VQ Warbirds B-24 Liberator 110″ ARF Flight Review

This is where the work pays off!

To close the loop on the on the VQ Warbirds B-24 Liberator, this week we’re going in depth on the radio setup, CG and flying of this beautiful scale model!  This is such an impressive airplane and it truly does not disappoint in the air.  This is one that I’ve thoroughly enjoyed having it in my hangar and I’m looking forward to bringing it out to some events later this year.

Interestingly, when mentioning heavy bomber aircraft of World War II, undoubtedly, the first bomber that comes to many peoples’ minds is the Boeing B-17 Flying Fortress.  However, few realize that the Consolidated B-24 Liberator was built in greater numbers than any other US bomber of WWII.  Given the B-24’s distinctive twin rudder design and high aspect ratio “Davis” wing, the 4-engine heavy bomber provides an unmistakable shape.  The airplane was designed for a purpose and it served that purpose well throughout the war with over 18,500 total B-24s from 1940-1945.  The B-24 served in every branch of the American Armed Forces during the war and in fact, offered greater range, greater speed, and greater bomb load capacity than the B-17.



To recap from the assembly review, this B-24 Liberator is a great sized ARF of all wood construction coming in at a 110″ wingspan.  At final ready to fly weight of 26.5 lb the airplane doesn’t even notice it at all in the air.  From day 1, this airplane flew straight as an arrow requiring only just a couple clicks of aileron trim on the maiden.  The power from the 4 Himax motors and Master Airscrew props feels absolutely perfect for the airplane as it has plenty of thrust at full throttle, but still cruises around at partial throttle easily and efficiently.  Here are the final specs and equipment that were used in the airplane:



In flying this airplane, I found that the recommended CG and control throws in the manual were spot on for the model and I found no reason to adjust any of them.  The airplane does have a big high aspect ratio wing and you do visually see the resulting adverse yaw in flight, so I did find myself kicking the rudder around a bit more than typical in the turns on the first flight.  To simplify that, I added a 25% rudder/aileron mix which helps auto coordinate the turns and make it look more correct as it maneuvers in the air with less work from me.  Additionally, a 10% down elevator mix with flaps was necessary for trimming the landing configuration.  Here are the control throws I’m using:

  • Elevator – 19mm up/down with 5% expo
  • Aileron – 13mm up/down with 0% Expo (25% rudder/aileron mix to auto coordinate the turns)
  • Rudder – 28mm left/right with 0% Expo
  • Flaps – 11mm half with 1mm down elevator mix and 30mm full with 3mm down elevator mix

The CG location recommended in the manual is 100mm-107mm as measured from the wing leading edge root aft.  Mine came in at about 105mm and I found this to feel about perfect for the airplane from day 1.  This being a heavy bomber is not one for extreme aerobatics, so you want a nice stable aircraft that is docile to fly in the air and this gives you that.

Space inside the B-24 fuselage is a bit limited, so all components that could be placed forward of the CG were.  I’m using 4x 4s 4300mah batteries in the airplane which are pushed as far forward as they can go in the main fuselage area, accessed through the main over wing hatch.  Additionally, the receiver and retract controller are placed as forward as they can go as well, but even so, about 1.5lb of weight was necessary to be added into the nose to attain the CG.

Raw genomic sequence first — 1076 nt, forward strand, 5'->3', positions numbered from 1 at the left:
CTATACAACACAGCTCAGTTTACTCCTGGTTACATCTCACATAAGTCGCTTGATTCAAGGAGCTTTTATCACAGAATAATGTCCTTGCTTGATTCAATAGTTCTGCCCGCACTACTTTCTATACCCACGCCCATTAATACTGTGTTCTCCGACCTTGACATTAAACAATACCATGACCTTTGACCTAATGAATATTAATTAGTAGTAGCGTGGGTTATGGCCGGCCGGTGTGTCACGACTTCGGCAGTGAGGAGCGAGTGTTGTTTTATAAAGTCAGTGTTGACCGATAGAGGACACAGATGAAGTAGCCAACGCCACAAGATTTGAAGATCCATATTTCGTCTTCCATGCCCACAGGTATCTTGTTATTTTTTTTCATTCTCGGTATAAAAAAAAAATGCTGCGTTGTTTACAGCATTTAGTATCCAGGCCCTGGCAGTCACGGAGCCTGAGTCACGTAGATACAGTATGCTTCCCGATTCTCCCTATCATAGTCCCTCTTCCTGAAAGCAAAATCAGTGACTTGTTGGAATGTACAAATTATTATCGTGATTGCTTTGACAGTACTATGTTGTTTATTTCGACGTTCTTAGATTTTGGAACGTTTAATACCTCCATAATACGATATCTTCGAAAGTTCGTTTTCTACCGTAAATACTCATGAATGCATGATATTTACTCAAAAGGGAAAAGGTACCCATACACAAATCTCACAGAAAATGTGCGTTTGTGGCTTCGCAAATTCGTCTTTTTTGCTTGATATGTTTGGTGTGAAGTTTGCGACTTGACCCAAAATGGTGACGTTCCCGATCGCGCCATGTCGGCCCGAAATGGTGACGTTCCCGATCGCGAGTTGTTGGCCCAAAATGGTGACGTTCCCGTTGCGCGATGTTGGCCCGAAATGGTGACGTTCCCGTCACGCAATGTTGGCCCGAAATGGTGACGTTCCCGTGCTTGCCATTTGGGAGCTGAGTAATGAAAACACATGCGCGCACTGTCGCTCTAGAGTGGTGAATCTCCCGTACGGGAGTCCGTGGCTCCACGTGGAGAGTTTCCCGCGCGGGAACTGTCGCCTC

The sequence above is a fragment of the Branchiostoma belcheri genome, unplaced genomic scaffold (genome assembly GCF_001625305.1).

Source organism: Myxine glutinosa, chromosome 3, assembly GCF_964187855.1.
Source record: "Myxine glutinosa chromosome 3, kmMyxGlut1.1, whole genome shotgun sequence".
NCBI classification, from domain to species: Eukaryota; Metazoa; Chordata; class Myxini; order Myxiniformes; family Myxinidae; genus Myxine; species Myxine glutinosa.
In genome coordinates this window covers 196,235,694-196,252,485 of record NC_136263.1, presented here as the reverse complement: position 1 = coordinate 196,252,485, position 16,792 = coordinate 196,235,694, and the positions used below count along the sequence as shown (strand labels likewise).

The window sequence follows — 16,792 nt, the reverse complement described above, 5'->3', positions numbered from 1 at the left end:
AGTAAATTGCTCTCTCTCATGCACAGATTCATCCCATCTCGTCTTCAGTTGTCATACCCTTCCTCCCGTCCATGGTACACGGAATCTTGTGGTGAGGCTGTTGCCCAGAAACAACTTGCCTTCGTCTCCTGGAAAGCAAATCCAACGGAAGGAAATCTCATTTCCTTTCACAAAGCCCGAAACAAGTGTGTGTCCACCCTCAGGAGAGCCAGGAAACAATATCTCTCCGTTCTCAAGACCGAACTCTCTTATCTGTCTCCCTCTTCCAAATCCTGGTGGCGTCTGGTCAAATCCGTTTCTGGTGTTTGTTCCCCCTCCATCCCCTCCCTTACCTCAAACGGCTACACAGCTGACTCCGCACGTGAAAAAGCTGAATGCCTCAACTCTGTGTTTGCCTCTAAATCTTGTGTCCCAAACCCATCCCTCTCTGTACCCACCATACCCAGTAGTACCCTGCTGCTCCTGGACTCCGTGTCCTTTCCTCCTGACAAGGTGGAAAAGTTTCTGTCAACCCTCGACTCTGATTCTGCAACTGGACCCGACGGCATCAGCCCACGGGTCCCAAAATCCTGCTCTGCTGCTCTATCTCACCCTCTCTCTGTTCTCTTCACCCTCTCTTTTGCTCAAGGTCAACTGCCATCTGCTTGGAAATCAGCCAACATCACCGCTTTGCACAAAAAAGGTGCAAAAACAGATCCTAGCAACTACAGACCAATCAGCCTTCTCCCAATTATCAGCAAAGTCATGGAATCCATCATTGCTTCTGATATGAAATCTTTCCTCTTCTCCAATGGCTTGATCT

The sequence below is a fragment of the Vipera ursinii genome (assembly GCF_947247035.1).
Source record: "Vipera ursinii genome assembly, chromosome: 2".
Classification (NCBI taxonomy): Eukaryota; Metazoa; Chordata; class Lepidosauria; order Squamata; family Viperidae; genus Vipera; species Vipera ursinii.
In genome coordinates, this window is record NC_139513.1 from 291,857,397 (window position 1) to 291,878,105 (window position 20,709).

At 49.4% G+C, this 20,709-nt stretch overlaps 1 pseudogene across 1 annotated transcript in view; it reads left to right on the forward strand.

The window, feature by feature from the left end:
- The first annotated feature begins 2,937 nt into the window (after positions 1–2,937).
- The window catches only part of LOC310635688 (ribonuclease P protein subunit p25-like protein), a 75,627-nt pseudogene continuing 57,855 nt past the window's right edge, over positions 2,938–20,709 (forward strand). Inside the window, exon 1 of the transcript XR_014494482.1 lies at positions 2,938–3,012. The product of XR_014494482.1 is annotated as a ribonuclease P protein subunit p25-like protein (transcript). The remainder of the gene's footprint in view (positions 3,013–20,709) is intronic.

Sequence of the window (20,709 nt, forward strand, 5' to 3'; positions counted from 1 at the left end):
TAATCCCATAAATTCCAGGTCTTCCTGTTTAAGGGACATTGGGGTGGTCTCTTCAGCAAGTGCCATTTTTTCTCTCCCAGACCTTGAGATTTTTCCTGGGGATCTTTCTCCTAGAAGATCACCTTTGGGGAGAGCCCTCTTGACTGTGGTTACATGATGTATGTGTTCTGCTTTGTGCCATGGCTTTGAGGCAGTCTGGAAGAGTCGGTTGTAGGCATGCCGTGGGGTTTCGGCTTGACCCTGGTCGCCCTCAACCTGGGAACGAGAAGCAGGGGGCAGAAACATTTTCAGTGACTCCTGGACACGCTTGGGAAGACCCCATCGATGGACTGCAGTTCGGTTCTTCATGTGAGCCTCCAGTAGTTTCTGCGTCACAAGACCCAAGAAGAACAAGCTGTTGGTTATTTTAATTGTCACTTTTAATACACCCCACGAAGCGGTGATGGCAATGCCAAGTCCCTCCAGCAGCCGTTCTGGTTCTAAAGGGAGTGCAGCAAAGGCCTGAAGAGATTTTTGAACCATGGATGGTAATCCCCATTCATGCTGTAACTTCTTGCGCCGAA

The reward for any project is getting it in the air and the presence that this B-24 Liberator has in the air is just fantastic!  What really strikes me is how scale the airplane appears in the air.  It legitimately looks like a real B-24 maneuvering in flight, especially at a bit of a distance.  The airplane is responsive in the control (I’ve even rolled it!) and flies extremely true in the air and the power provided from the 4 Himax motors feels perfect.  Point it where you want it to go and that’s where this B-24 goes.  My timer is set at 5 minutes, which is my indication to setup for landing and the batteries are showing over 3.8 v/cell which means that there’s plenty of flight time available should I want it.  All that’s missing is a bomb drop which I will get to at some point. 🙂

The B-24 has a nice wide gear stance so tracking on the ground is rock solid making takeoffs an easy prospect.  I like to use partial flap and try and execute a nice scale takeoff at partial throttle when I can.  In the approach configuration with full flaps and the gear down, the B-24 flies just as predictably as it does up and away.  The airplane settles into a nice descent requiring about 1/3 throttle or so and slows down beautifully in the flare to touchdown.  Touch and goes are another one that I enjoy with the model as well!



The VQ Warbirds B-24 is a graceful and beautiful flying warbird.  The airplane is extremely smooth and predictable and flies much like a heavy trainer in the air.  The flaps work well on the landing allowing for a nice gentle approach and the Robart struts provide great shock absorption in the process.  Until next time, I’ll see you at the field!

5 thoughts on “VQ Warbirds B-24 Liberator 110″ ARF Flight Review

  1. Really enjoyed your enthusiasm for this rarely modeled bomber compared to the B-17. Just curious as to where or which organization manufactures this model & who is the distributor. I’ll probably do it in Flite Metal for that all aluminum finish. Maybe Dragon & it’s Tail. Hoping to hear from you. Again, great video. Gary

      • Thank you very much. I’ll contact Tru Turn for the correct size for the motors since the model number is not listed in their drop down list.

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